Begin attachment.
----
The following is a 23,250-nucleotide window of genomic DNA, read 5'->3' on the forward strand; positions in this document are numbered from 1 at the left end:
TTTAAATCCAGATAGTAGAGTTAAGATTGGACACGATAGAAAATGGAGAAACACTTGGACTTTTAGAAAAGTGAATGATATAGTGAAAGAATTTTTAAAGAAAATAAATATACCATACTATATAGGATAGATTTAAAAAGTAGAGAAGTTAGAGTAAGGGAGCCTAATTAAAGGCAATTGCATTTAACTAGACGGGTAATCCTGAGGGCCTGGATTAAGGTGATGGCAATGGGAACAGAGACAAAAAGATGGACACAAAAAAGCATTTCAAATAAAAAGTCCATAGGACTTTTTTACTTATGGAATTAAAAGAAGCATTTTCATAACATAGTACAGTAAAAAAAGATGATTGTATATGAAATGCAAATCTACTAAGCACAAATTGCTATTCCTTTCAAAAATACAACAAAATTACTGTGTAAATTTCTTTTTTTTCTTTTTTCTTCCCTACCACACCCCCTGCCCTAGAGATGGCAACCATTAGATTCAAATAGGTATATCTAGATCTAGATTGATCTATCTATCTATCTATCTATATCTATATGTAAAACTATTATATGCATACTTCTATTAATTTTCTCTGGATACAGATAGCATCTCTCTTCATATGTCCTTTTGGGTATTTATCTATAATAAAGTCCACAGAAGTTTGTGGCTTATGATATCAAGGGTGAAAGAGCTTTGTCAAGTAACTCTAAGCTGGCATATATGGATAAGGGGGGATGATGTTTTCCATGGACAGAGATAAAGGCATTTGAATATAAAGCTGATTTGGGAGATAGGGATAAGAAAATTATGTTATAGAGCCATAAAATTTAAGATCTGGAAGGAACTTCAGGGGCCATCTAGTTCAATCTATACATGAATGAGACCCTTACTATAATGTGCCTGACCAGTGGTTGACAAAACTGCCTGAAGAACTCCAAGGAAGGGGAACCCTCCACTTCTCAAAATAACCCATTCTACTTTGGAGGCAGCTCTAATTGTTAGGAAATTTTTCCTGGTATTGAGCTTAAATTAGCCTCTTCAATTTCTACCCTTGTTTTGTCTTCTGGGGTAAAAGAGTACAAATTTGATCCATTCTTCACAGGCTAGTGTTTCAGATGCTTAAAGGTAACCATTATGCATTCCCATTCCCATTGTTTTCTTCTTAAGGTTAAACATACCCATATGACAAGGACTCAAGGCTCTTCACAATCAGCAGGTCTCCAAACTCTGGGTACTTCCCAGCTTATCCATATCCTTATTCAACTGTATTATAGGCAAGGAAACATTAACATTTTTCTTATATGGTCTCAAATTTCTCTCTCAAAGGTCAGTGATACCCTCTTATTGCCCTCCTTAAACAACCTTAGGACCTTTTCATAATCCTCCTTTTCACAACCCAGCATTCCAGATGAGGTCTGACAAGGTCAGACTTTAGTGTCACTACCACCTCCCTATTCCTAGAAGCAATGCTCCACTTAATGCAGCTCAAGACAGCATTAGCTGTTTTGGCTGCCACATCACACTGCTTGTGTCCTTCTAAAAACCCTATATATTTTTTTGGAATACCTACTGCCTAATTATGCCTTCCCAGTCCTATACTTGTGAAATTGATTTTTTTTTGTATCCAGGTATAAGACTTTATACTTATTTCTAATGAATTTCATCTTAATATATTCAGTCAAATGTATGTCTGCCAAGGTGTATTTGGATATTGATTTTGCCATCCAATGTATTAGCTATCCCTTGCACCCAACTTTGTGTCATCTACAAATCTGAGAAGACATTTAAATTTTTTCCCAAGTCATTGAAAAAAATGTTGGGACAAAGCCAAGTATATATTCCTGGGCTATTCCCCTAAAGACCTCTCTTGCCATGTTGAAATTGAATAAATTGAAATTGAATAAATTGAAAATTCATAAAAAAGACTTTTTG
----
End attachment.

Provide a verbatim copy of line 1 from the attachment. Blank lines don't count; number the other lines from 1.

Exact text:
The following is a 23,250-nucleotide window of genomic DNA, read 5'->3' on the forward strand; positions in this document are numbered from 1 at the left end: